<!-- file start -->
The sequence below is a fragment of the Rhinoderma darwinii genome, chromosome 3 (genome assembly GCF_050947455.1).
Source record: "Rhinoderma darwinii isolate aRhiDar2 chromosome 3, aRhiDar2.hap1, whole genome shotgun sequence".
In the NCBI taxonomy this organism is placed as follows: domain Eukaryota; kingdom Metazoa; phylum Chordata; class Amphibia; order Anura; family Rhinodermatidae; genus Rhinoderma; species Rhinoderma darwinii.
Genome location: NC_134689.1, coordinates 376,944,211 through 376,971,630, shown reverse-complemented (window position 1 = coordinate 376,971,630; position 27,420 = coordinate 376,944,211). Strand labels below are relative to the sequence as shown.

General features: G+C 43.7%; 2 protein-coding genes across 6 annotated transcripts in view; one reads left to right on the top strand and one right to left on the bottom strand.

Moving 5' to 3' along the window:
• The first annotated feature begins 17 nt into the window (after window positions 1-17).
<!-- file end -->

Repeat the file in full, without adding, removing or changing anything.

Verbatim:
The sequence below is a fragment of the Rhinoderma darwinii genome, chromosome 3 (genome assembly GCF_050947455.1).
Source record: "Rhinoderma darwinii isolate aRhiDar2 chromosome 3, aRhiDar2.hap1, whole genome shotgun sequence".
In the NCBI taxonomy this organism is placed as follows: domain Eukaryota; kingdom Metazoa; phylum Chordata; class Amphibia; order Anura; family Rhinodermatidae; genus Rhinoderma; species Rhinoderma darwinii.
Genome location: NC_134689.1, coordinates 376,944,211 through 376,971,630, shown reverse-complemented (window position 1 = coordinate 376,971,630; position 27,420 = coordinate 376,944,211). Strand labels below are relative to the sequence as shown.

General features: G+C 43.7%; 2 protein-coding genes across 6 annotated transcripts in view; one reads left to right on the top strand and one right to left on the bottom strand.

Moving 5' to 3' along the window:
• The first annotated feature begins 17 nt into the window (after window positions 1-17).